ICG Crisis Brief front page...
  Newsletter of the International Crisis Group Issue 1, May 1997     

by Charles Radcliffe

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Bosnia: peace effort falters
A Statement by the International Crisis Group

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Saving Lives from disaster
an obituary of Nicholas Hinton
by William Shawcross

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Chaos in Central Africa
by David Shearer

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Liberia: railroading peace
by Victor Tanner

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Hope and fear in Sierra Leone
by Charles Radcliffe

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Charles Radcliffe

Production Assistant:
Simon Sheehan

Unless otherwise stated, the views expressed in Crisisbrief are the personal opinions of the authors and do not necessarily represent the position of the International Crisis Group.


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Liberia: Railroading Peace

by Victor Tanner in Monrovia

Liberia is hurtling, for better or for worse, towards May 30th and its first elections in twelve years. The fear is that, despite official international optimism around the current peace process, more conflict awaits this war-torn nation.

Violence in Liberia
Anarchy on the streets of Monrovia, May 1996
A year after the cataclysmic violence of April and May 1996, a visitor to Monrovia will notice many encouraging signs. The Nigerian-led peace process is on schedule and enjoys widespread international support. The security situation is calm. The West African peace-keeping force ECOMOG has secured Monrovia and deployed throughout most of the country. Monrovia's markets are bustling with activity. There are no guns to be seen, and no shooting to be heard. The more intrepid up-country traveler no longer encounters skull-adorned road-blocks and hostile child-combatants. Aid agencies are initiating programs up-country. And the national soccer side, led by A.C. Milan star striker George Weah, beat Egypt one-nil in a World-Cup qualifier in Cairo last month. Could things in Liberia be looking up?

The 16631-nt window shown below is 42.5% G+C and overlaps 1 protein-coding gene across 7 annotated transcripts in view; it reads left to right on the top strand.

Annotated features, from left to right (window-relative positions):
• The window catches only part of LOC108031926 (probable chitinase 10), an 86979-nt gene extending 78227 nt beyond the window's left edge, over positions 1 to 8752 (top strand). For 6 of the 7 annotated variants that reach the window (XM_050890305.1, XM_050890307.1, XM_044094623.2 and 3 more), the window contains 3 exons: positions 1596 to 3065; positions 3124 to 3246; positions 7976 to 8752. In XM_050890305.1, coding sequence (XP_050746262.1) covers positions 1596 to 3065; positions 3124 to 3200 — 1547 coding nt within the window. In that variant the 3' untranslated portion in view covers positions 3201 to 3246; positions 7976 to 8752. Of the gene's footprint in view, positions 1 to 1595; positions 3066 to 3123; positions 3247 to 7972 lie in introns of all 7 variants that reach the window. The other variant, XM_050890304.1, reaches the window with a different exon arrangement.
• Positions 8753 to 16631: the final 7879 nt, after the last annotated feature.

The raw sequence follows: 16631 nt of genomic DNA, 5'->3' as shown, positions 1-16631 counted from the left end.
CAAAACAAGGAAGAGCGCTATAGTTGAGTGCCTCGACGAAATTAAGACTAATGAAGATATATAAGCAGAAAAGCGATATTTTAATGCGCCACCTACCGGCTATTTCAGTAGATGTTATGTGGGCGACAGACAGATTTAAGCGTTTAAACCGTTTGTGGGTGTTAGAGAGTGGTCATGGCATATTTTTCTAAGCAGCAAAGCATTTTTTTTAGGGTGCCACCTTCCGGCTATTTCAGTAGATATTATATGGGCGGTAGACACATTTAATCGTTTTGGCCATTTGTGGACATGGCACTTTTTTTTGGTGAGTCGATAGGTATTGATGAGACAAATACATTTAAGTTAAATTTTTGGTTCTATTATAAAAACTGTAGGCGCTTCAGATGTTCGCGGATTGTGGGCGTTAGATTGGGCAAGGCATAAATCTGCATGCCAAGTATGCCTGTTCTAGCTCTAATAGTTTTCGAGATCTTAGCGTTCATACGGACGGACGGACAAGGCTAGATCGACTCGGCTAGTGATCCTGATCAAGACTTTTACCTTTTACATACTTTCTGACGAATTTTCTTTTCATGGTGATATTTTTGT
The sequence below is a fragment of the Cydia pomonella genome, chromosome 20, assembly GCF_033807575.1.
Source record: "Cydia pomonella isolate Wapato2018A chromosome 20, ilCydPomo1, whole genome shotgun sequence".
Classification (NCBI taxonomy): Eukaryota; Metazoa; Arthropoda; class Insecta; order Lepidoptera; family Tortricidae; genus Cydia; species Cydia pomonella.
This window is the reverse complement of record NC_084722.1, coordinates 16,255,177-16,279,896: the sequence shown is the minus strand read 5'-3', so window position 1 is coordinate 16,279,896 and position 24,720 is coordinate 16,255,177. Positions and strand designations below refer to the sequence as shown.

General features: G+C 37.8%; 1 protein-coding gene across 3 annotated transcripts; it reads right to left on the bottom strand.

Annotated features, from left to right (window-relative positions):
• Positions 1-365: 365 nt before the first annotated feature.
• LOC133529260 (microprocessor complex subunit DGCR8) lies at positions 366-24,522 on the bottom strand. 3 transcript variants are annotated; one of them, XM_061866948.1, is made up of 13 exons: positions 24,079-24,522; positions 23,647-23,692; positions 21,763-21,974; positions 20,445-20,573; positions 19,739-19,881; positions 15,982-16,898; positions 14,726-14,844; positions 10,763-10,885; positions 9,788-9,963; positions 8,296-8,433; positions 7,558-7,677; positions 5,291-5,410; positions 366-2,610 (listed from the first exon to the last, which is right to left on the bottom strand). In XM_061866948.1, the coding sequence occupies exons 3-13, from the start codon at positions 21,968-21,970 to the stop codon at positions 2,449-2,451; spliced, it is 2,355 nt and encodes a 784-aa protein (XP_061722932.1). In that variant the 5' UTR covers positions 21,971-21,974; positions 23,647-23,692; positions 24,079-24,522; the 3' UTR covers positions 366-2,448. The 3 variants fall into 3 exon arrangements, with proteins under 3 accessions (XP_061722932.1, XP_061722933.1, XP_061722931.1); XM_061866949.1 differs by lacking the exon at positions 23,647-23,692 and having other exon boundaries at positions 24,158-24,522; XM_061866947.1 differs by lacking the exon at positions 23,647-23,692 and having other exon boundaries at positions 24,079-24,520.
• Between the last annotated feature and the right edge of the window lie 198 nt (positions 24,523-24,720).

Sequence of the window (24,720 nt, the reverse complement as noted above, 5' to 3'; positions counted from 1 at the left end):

Unfortunately, behind the optimism dark doubts linger on. A closer look, and the euphoria fades. The four-page accord signed in the Nigerian capital Abuja in August 1996 remains a weak document, with an unrealistic timetable and few specifics. The main warlords show little real commitment to the peace process. They continue to harvest the timber, rubber and diamonds that have fuelled their greed and the war for the past seven years. Political power-sharing remains an unlikely proposition.

Western diplomats credit the recent demobilisation process for the improvement in security. But despite the strong symbolism and a last-minute surge in the numbers of weapons collected, it was in many regards a hollow exercise. The short time-frame did not allow aid agencies to plan adequate reintegration programs. There were allegations that ECOMOG had doctored numbers while the UN watched on. Even the most optimistic observers agree that the factions' command-and-control structures remain intact. Reebok-sporting "boys" still swagger in the beer-shops and "buy-your-own-back" markets of Monrovia and other towns.